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February 20th, 2009
Citizens give city a 'C'

Consultant Richard Lewis, right, talks about citizen summit findings with Councilmembers Kim Porterfield, Fred Terry and John Thomaides (left to right). Photo by Christina Zambrano.

By ANDY SEVILLA
Associate Editor

The preliminary results of the Citizens Summit meetings held throughout town this week illustrate that the San Marcos City Council’s performance on community issues as average, though leaning a little better.

Citizens rated the council in online surveys and 50 percent of the respondents decided the council performed average, while almost thirty percent said the elected officials were good, and nearly one percent identified them as outstanding. On the other hand, 20 percent of those surveyed said the council performs poorly, and about one-and-half percent thinks elected officials haven’t addressed anything at all.

Richard Lewis and Joanne Ford-Robertson, the consultants who ran the study, announced the results Thursday night at the City of San Marcos Conference Center.

“I think the council has done a good job, the city government has done a good job, but you can always do better,” Councilmember Kim Porterfield said. “When you’re trying to please so many different people, I’ll take a ‘C’ (which is the average grade the council received from the community on performance). The city is made up of such different people and you won’t be able to please everyone.”

San Marcos Mayor Susan Narvaiz said she is “pleased” with the results.

“Eighty percent of people think we’re doing good or better,” Narvaiz said. “I think that’s good.”

The study illustrates San Marcos residents as crediting the council average or above average in executing its tasks. Ford-Robertson said the council was “very rarely” graded below average.

“Citizens feel the council is working toward the goals and are trying,” Robertson said. “But there is a long time to go.”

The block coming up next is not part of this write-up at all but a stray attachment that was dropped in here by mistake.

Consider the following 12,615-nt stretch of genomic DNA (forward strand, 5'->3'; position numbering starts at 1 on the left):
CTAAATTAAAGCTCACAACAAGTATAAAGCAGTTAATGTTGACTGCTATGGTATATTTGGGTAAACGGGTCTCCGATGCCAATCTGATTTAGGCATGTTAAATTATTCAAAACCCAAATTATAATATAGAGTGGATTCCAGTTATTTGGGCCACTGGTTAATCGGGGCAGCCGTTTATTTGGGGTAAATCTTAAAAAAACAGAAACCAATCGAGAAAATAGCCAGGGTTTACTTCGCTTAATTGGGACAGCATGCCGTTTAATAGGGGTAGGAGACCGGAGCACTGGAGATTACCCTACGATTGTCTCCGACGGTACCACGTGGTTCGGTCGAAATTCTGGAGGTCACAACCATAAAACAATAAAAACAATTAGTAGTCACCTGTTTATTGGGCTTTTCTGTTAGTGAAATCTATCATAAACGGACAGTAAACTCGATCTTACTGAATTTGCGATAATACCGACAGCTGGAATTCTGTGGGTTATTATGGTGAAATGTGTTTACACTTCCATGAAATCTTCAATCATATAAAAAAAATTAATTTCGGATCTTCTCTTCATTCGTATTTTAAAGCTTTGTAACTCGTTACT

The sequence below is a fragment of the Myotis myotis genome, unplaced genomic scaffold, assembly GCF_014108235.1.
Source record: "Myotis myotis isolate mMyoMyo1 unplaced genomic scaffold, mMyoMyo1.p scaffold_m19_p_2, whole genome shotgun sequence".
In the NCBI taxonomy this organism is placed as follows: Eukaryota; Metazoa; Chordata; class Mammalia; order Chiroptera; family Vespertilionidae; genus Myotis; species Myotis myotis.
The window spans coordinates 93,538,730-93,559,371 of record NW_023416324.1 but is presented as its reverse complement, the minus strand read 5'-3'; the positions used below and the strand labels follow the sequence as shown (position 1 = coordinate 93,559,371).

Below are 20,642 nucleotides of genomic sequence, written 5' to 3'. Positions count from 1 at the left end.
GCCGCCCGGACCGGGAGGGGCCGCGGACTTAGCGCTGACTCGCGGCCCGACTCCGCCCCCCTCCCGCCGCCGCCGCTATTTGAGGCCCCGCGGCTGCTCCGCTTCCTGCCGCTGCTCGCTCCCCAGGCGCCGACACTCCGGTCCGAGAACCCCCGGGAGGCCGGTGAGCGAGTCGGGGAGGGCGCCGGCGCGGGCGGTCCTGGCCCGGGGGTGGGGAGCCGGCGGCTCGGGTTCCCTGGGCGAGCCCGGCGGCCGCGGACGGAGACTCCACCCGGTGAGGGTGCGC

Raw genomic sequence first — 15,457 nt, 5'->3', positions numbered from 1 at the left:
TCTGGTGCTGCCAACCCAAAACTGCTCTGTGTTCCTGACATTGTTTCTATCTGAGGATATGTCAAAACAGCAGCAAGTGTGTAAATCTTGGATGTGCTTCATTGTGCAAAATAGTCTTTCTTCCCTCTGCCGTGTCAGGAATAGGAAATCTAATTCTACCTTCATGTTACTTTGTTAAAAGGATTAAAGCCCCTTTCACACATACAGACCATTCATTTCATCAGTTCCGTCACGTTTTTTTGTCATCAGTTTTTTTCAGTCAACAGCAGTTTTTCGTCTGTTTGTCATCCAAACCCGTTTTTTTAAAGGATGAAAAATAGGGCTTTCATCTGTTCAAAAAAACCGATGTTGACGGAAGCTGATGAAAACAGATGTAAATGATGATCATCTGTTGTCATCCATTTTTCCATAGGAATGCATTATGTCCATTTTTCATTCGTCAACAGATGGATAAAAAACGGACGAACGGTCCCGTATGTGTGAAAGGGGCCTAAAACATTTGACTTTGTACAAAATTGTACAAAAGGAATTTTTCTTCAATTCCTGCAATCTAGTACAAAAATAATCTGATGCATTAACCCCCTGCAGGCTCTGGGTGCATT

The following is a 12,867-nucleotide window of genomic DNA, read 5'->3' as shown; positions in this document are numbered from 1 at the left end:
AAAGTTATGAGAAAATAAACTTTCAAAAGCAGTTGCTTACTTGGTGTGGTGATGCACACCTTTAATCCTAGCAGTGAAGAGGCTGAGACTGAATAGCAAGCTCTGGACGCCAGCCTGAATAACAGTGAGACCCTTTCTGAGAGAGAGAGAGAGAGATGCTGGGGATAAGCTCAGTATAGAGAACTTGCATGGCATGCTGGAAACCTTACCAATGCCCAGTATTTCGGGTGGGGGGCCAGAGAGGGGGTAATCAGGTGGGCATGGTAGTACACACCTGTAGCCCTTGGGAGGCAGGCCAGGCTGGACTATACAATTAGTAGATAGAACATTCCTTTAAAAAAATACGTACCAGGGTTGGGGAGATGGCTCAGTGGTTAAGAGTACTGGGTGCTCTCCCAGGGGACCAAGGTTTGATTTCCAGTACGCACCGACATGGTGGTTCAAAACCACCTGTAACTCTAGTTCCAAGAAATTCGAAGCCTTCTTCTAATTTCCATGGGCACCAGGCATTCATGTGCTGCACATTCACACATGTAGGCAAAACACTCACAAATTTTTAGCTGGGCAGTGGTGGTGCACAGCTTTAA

Information for the study was compiled from approximately 150 completed online surveys and from 25 citizens who attended at least one out of five focus group meetings held on Wednesday and Thursday.

“The purpose is to facilitate a community summit and visioning process for the city of San Marcos, Texas that combines input from citizens and the city council regarding future planning efforts,” Lewis said.

The online surveys presented data identifying the provision of basic city services, supporting smart growth and enhancing economic development as the top three “very important” issues affecting San Marcos. When pressed to distinguish the most important issue for the city, online survey respondents spoke on enhancing environmental protection.

The focus groups identified supporting smart growth as the most important issue, followed by the provision of basic city needs. Ford-Robertson and Lewis found that during the next two years, some important issues affecting San Marcos include:

·         Economic Development (living wage jobs)

·         Infrastructure (bike lanes, walk paths, etc.)

·         Transportation

·         Housing (affordable, single-family homes, etc.)

·         Traffic Coordination

·         Code Compliance (graffiti, bulk waste, etc.)

·         Human Capital of School District

·         Regional Plan (sustainable development to protect the environment)

·         Water Conservation

·         University Congestion (buses, sidewalks, etc.)

·         River Protection, and

·         Improving the image to attract economic development (desired development with living wage jobs.)

“I think we have a really good grasp from citizens, city management, and elected officials on what they want for the community,” Lewis said.

Narvaiz said the council is arduously working towards meeting the demand of the citizens. She said the council takes to “heart” the work that it does.

“I don’t know if the people are aware that we are working hard on what they want,” Narvaiz said. “I want us to do outstanding in everything.”

But to reach “outstanding” results, Narvaiz urged residents to come forward with their suggestions, comments, and concerns.